The third commentary is found only on the Director's Cut of the film and again with Richard Kelly, only joined by another writer/director, Kevin Smith. Not only do they discuss the drastic changes between the two versions, but both offer some great insights into the film. While the other two commentaries are entertaining, this one was most enjoyable and arguably the best.
- Production Diary (SD, 54 min) – The lengthy featurette is exactly as the title implies, with on-set footage during production. Coming with an optional commentary track from cinematographer Steve Poster, fans have behind-the-scene access as filmmakers prepare to shoot certain scenes.
- "They Made Do It Too: The Cult of 'Donnie Darko'" (SD, 28 min) – This short doc takes a look at the cult following which developed in Great Britain after the movie's box office failure. With interviews of journalists and film fans offering some insightful thoughts, the piece is enjoyable and worth a watch.
- Storyboard to Screen (SD, 8 min) – Exactly as the title implies, we are given several scenes to examine and compare with their storyboard renderings.
- #1 Fan: A Darkomentary (SD, 13 min) – Winner of the 2004 contest to determine the #1 'Donnie Darko' fan, this hilarious (and hopefully fictional) short film by Darryl Donaldson follows the daily activities of a borderline obsessive fan.
- Theatrical Trailer (SD) – The original theatrical preview for the Director's Cut is also included on the disc.
- Cunning Visions (SD) — A small collection of the videos made for Jim Cunningham's motivational speeches, such as trivially different versions of his lame, low-budget infomercials (6 min) and the slideshow from the school assembly. The infomercial also comes with an optional commentary by Cunning Visions CEO Linda Connie and director Fabian Van Patten — actors in character, of course. The collection concludes with pics of Cunningham's book covers.
- The Philosophy of Time Travel (SD) — The book is presented here in its entirety, though it's not very long.
- Art Gallery (SD) — Two set are offered; one an assortment of production stills, the other an album of concept art.
- Website Gallery (SD) — A still gallery of screen-captures taken from the movie's official website.
- Music Video (SD) — Gary Jules performs his version of the Tears for Fears classic 'Mad World,' which was directed by Richard Kelly.
- Deleted Scenes (SD) — With optional commentary from the director, we get twenty scenes that did not make it to the final cut, most of which are extended conversations.
- Cast & Crew Information — Just as it sounds, bio and filmography info on the cast and crew.
- The Soundtrack — Nothing more than a pic of the movie's soundtrack with liner notes by writer/director Richard Kelly.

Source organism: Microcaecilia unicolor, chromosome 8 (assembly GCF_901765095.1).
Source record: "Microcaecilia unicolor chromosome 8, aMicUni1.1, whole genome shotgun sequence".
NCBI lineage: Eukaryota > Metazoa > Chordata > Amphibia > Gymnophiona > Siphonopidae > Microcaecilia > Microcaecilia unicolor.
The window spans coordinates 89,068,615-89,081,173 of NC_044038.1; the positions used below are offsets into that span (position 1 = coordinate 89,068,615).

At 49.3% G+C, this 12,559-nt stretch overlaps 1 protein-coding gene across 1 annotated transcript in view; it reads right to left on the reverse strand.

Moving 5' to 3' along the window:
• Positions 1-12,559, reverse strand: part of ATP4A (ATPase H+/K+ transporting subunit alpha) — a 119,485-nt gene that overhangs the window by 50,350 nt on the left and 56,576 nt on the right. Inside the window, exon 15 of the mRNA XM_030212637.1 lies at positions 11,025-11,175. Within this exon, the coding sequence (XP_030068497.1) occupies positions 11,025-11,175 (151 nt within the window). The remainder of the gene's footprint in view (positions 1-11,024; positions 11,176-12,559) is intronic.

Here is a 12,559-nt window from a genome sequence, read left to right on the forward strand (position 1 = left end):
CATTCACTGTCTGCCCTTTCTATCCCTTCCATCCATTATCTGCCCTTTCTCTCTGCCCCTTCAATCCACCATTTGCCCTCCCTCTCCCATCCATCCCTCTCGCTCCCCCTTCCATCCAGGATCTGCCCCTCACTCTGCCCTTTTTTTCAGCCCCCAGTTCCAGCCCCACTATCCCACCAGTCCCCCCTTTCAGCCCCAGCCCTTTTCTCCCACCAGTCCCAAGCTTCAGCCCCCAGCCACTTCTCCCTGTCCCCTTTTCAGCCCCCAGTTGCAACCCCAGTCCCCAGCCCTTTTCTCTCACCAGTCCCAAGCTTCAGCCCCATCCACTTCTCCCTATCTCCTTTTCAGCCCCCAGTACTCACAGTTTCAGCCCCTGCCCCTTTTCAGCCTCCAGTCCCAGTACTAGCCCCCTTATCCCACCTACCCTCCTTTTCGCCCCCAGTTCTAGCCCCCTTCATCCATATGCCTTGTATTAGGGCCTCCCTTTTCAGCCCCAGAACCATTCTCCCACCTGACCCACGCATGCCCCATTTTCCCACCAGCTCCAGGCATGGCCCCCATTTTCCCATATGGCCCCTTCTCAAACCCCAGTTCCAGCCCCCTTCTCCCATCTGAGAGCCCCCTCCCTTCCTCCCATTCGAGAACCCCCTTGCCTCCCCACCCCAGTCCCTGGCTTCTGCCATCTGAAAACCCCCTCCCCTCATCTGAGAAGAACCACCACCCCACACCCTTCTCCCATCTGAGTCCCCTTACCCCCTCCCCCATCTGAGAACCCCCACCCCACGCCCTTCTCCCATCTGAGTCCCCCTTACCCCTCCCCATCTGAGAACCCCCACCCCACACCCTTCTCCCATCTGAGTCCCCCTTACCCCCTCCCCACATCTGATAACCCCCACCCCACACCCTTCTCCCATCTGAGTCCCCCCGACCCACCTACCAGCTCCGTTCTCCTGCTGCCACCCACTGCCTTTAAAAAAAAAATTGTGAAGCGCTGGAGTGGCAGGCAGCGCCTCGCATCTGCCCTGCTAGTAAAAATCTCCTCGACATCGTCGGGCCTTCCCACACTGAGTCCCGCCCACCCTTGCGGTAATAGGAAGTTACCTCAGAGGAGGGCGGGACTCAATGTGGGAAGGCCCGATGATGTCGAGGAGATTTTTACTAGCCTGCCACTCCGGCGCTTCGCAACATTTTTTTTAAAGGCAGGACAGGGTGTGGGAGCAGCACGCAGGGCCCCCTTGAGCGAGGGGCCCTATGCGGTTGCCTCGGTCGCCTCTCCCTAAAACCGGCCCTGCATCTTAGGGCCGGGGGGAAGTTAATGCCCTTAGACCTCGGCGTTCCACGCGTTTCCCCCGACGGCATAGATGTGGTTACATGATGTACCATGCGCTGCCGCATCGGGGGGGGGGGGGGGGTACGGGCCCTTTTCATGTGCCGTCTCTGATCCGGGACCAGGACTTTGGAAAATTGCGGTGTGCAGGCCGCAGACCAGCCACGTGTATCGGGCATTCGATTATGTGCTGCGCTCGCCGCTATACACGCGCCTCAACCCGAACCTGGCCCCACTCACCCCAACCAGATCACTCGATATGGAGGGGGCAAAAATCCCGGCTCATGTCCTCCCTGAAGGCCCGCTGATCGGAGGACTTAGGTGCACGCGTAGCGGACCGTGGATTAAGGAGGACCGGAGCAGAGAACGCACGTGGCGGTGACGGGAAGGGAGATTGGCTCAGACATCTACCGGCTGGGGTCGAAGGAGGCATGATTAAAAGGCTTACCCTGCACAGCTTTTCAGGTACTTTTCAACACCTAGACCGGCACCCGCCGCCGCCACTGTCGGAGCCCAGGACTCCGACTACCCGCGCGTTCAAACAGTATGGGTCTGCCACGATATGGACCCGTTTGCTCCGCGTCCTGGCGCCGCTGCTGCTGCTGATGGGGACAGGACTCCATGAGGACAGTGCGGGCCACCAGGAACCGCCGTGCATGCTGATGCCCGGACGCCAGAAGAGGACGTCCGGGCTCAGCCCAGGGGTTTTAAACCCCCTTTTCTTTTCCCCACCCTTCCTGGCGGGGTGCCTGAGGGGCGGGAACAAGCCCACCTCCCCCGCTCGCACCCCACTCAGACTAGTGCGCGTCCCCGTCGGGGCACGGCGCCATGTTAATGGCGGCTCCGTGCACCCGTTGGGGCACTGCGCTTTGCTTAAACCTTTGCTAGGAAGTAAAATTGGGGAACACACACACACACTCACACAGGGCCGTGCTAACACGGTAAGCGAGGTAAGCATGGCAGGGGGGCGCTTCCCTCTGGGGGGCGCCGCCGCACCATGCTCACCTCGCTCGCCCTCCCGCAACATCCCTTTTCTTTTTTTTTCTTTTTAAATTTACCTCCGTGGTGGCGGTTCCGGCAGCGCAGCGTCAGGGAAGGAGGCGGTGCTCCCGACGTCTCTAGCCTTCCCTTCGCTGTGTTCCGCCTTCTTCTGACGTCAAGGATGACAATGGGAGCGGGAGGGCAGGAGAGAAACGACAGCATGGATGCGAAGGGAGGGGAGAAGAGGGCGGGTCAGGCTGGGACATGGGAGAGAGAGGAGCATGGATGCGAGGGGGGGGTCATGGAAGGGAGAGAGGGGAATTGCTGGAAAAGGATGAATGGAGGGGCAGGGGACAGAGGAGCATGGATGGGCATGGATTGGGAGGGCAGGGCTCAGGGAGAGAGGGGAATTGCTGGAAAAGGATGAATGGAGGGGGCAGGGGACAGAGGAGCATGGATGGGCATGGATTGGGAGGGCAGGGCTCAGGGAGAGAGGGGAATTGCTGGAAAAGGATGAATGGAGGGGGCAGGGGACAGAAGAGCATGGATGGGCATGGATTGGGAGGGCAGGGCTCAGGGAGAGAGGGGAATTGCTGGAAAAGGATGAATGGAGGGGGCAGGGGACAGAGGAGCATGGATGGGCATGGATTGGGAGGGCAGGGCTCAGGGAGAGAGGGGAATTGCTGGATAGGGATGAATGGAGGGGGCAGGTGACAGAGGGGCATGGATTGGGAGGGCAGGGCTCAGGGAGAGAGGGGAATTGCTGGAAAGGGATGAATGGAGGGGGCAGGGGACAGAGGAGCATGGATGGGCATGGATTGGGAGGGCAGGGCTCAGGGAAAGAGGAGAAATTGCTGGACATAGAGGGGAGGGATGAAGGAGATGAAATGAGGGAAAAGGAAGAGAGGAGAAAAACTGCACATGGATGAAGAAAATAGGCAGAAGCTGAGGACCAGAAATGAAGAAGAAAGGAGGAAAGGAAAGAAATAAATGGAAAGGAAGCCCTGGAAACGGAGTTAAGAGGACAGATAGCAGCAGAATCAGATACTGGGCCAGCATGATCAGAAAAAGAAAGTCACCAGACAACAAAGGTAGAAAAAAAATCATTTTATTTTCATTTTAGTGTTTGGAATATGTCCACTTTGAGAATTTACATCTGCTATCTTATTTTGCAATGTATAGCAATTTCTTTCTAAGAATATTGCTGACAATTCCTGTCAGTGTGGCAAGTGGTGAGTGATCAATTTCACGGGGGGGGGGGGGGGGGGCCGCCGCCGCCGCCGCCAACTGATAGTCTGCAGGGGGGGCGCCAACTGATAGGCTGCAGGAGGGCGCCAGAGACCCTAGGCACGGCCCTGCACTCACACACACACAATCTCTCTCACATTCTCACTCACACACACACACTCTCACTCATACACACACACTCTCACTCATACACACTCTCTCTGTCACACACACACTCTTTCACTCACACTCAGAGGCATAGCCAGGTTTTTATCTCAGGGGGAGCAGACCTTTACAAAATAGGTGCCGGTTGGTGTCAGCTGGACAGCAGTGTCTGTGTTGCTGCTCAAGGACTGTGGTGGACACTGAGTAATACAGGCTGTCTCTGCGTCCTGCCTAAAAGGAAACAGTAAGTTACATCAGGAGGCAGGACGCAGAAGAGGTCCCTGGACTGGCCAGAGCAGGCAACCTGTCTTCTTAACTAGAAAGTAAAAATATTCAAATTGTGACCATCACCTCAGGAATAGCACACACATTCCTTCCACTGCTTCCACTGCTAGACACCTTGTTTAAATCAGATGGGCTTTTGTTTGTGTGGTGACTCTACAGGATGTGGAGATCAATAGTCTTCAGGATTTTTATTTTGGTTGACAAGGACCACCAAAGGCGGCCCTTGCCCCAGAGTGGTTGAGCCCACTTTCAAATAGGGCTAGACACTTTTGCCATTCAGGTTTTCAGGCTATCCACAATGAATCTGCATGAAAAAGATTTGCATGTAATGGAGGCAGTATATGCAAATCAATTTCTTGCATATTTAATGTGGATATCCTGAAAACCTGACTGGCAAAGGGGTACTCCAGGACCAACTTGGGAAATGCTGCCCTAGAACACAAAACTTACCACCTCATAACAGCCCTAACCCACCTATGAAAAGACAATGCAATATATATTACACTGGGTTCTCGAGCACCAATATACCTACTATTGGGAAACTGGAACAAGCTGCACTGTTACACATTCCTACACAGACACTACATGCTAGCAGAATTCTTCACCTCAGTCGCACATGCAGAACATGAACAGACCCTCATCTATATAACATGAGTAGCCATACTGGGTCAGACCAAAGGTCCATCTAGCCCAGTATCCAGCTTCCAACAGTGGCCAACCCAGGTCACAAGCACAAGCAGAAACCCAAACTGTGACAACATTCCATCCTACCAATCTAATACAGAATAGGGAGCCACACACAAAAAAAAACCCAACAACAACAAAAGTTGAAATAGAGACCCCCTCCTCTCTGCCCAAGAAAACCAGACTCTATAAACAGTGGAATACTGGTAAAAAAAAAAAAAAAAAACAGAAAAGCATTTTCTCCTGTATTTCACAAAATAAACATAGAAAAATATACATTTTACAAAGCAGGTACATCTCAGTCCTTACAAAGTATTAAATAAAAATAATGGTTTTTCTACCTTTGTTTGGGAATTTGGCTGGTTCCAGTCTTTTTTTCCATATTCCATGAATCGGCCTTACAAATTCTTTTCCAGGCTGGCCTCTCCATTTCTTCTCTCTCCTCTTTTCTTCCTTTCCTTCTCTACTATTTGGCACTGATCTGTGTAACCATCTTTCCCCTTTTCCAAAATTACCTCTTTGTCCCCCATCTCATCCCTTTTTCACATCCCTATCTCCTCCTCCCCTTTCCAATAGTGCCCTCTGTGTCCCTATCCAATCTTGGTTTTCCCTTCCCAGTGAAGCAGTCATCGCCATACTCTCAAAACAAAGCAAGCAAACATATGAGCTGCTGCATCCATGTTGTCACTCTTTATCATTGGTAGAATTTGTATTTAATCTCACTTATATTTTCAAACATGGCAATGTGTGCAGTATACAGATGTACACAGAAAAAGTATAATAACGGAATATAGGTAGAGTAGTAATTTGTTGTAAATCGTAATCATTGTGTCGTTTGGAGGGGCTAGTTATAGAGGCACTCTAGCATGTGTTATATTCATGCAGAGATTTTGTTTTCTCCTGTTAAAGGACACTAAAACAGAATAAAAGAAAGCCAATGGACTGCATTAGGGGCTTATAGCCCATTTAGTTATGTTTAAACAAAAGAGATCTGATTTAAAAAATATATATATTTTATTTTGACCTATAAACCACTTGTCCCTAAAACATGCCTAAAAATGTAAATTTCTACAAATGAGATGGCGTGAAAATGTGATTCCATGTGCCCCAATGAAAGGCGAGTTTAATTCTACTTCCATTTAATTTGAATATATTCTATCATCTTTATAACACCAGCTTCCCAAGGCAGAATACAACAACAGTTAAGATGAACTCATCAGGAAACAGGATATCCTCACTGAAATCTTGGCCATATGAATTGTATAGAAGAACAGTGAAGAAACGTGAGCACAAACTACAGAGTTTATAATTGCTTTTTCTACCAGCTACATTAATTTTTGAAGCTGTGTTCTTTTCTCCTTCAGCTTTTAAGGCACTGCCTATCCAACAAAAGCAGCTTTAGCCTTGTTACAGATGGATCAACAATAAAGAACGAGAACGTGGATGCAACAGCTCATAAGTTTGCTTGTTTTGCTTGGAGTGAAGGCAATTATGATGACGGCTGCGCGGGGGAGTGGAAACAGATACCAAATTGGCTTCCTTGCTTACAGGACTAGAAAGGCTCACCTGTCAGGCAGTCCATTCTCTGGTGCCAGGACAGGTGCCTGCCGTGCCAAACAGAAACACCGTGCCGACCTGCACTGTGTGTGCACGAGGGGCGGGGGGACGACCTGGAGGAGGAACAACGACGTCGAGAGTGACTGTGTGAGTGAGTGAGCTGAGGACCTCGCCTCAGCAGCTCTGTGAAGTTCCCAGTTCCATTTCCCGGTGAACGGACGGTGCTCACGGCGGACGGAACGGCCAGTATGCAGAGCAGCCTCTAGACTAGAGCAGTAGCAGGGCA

- Trailers (SD) — The original theatrical preview is joined by five TV spots.
HD Bonus Content: Any Exclusive Goodies in There?
This Blu-ray edition of 'Donnie Darko' comes exclusively with both the Theatrical Version and the Director's Cut on the same disc. The disc is also embedded with a D-Box Motion Code for folks that can afford the equipment to enjoy its purpose. The entire package is completed with a Digital Copy of the movie on a separate disc.
The third DVD disc comes with a few hidden gems fans can enjoy. Go to "Special Features" and click on The Philosophy of Time Travel option. There, move the cursor to the right until you reach the two Appendix chapters towards the end. In Appendix A, click the cursor up on your remote and highlight the center of the picture with the anatomical body. When pressing "Enter," you find a deleted scene with Drew Barrymore and Beth Grant quickly discussing the school flooding before the PTA meeting commences.
On the Appendix B page, click up again on the remote to highlight an arrow pointing to the right of the skeleton figure. Press "Enter" and you find an alternate, darker version of the theatrical preview. The last Easter Egg can be found under the "Cunning Visions" featurette where a small icon with Patrick Swayze's eye sits on the bottom right, just to the top of "Special Features." To highlight it, scroll down to "Special Features" and then right. Click "Enter" and you can glance though screen-captures of the Cunning Visions website with testimonials and newspapers.
'Donnie Darko' is a very strange journey through the disturbed imagination of a troubled teen. The film has amassed an immense cult following (and warranted one less than stellar "sequel" of sorts). Making an impressive film debut, Richard Kelly's genre-bending nightmare encourages various interpretations from the viewer, yet refuses easy comprehension, and doesn't reveal its meaning as it explores 80s pop culture at the end of the Reagan era. This 10th Anniversary Blu-ray edition of the sci-fi drama comes with the same audio and video presentation as the previous release. Supplements are ported over from the previous two-disc DVD edition as well as the single-disc DVD version and accompanied by a Digital Copy. Ultimately, this is the package to pick up if you haven't already purchased it. Otherwise, wait for a sale price to replace the first Blu-ray if you really feel the need.
- Four-Disc Combo Pack
- 1 BD-50 Dual-Layer Disc / 1 DVD-5 Single-Layer Disc / 1 DVD-9 Dual-Layer Disc
- Digital Copy
- Region A Locked
- 1080p/AVC MPEG-4
- English DTS-HD Master Audio 5.1
- French Dolby Digital 2.0 Stereo (Theatrical Version Only)
- English SDH
- French (Director's Cut Only)
- Audio Commentaries
- Short Film
- Deleted scenes
- Storyboard Comparisons
- Website & Still Gallery
- Cast-and-crew Bios
Exclusive HD Content
- Two Versions of the Film
- Digital Copy
- D-Box Motion Code Enabled